“In surprise, we hope you find possibility,” were Sh’ma’s Efsharoot/Possibility High Holiday edition’s exact words. How fitting, for the star season of a religion which has been gently exploring its boundary lines for fourscore times fifty years, give or take a Rosh Hashanah. There have been a few surprising additions to the gamut of Jewish religious experience, and I’m not talking about the golden calf. A publication like Sh’ma, encouraging reflection through questioning, especially via The Forward--seems rabbinically approved, right? What about a jazzy Yom Kippur service that’s then broadcast online from a Manhattan music venue or the ritual of tashlich while on the go?
Whether you’re Orthodox, a “High Holiday Jew,” a self-proclaimed “bad Jew,” “Jew-ish,” or just have a Jewish relative or friend, you might find this season a suitable time to reflect on some spiritual possibilities. It’s first helpful to take a spoonful of Jewish history. So, what about those good, old post-Exodus-from-Egypt, golden calf-worshipping days? Back then, in Moses’ day, Jewish worship of and communion with God were based on animal sacrifice in a holy, designated place. Yom Kippur was a day originally designated for the high priest to make a blood sacrifice on behalf of the Israelite nation. Since then, there have been two temples built: the latter was destroyed by Rome in 70 A.D. So, assuming Jewish people still need forgiveness from God and a relationship with Him, what are the possibilities today? There are two options. Three if you’re really creative.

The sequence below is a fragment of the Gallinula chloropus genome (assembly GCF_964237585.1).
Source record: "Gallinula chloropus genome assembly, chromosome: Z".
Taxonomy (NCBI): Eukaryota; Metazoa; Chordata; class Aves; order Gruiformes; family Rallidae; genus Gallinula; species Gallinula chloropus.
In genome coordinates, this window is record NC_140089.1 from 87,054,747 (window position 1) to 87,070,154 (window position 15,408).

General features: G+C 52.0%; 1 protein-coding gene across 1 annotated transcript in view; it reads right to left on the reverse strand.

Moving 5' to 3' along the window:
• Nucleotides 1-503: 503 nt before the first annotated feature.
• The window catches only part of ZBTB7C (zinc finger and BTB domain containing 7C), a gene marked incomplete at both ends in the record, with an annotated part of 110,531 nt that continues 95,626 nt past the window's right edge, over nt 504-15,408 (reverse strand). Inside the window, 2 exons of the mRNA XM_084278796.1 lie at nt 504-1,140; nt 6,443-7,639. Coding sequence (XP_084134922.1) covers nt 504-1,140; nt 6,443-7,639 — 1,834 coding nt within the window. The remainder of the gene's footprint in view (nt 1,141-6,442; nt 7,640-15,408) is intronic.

The first option is modern Judaism in all its various forms: likely keeping kosher, maybe attending temple regularly, possibly being agnostic. You can sit through (or watch online) a few temple services and feel your duty is done. You can even repent and hope your efforts are enough to cover you for another ancient calendar year. Much of it leaves to chance the kind of thing over which most people would forgo uncertainty: life after death.
The second option is quite unconventional, for Jews and for non-Jews alike. What you may have gathered from this organization’s namesake is that there are some descendants of Abraham, Isaac and Jacob who are passionate in their full embrace of the following possibility as truth. The God of the universe—the One that Hebrew Scriptures reveal as the Creator and the one who provides absolution from sin—provides permanent forgiveness and access to Him through His own sacrifice (through death). This was the natural continuation of temple sacrifice in a naturally conclusive way. Belief in this atonement plan relieves individuals of the need to cover their eternal bases.
Thirdly, it is possible to disregard all spiritual truth and embrace new experiences or old traditions simply for their own enjoyment. Many have pursued this route, particularly those with an existential bent. For some, it offers enough comfort for long enough. For others, it’s a good enough distraction from decision.